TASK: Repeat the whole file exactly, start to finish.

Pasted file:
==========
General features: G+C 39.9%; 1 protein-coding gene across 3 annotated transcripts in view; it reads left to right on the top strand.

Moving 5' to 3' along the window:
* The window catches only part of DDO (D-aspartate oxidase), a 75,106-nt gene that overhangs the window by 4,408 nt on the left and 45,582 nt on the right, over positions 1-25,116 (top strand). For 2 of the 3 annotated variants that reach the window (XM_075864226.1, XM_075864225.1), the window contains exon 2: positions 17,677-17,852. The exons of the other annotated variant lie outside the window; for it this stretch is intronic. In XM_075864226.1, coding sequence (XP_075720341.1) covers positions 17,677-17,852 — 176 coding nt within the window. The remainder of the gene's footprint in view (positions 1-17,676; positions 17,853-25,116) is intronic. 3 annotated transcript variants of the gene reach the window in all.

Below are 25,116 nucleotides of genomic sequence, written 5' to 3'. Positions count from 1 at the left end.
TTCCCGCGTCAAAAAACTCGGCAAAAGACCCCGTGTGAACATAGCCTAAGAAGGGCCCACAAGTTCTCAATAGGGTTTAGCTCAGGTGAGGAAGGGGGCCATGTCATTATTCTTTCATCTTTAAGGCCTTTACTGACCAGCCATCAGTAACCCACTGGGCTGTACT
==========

General features: G+C 39.9%; 1 protein-coding gene across 3 annotated transcripts in view; it reads left to right on the top strand.

Moving 5' to 3' along the window:
* The window catches only part of DDO (D-aspartate oxidase), a 75,106-nt gene that overhangs the window by 4,408 nt on the left and 45,582 nt on the right, over positions 1-25,116 (top strand). For 2 of the 3 annotated variants that reach the window (XM_075864226.1, XM_075864225.1), the window contains exon 2: positions 17,677-17,852. The exons of the other annotated variant lie outside the window; for it this stretch is intronic. In XM_075864226.1, coding sequence (XP_075720341.1) covers positions 17,677-17,852 — 176 coding nt within the window. The remainder of the gene's footprint in view (positions 1-17,676; positions 17,853-25,116) is intronic. 3 annotated transcript variants of the gene reach the window in all.

Below are 25,116 nucleotides of genomic sequence, written 5' to 3'. Positions count from 1 at the left end.
TTCCCGCGTCAAAAAACTCGGCAAAAGACCCCGTGTGAACATAGCCTAAGAAGGGCCCACAAGTTCTCAATAGGGTTTAGCTCAGGTGAGGAAGGGGGCCATGTCATTATTCTTTCATCTTTAAGGCCTTTACTGACCAGCCATCAGTAACCCACTGGGCTGTACT